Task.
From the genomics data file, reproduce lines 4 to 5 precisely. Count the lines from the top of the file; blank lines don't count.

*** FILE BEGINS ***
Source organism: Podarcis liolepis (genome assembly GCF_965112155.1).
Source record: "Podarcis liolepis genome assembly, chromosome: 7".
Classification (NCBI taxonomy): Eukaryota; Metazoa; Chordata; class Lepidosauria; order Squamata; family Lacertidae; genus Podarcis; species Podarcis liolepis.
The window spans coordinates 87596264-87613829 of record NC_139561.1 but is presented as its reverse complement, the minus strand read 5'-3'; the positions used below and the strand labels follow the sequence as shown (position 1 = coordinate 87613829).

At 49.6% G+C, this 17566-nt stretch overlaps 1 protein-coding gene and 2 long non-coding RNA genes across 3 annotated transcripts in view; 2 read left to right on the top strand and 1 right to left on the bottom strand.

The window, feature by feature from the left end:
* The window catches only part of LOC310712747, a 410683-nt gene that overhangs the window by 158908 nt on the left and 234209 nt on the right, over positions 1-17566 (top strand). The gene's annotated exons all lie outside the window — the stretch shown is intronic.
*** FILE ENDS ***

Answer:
The window spans coordinates 87596264-87613829 of record NC_139561.1 but is presented as its reverse complement, the minus strand read 5'-3'; the positions used below and the strand labels follow the sequence as shown (position 1 = coordinate 87613829).

At 49.6% G+C, this 17566-nt stretch overlaps 1 protein-coding gene and 2 long non-coding RNA genes across 3 annotated transcripts in view; 2 read left to right on the top strand and 1 right to left on the bottom strand.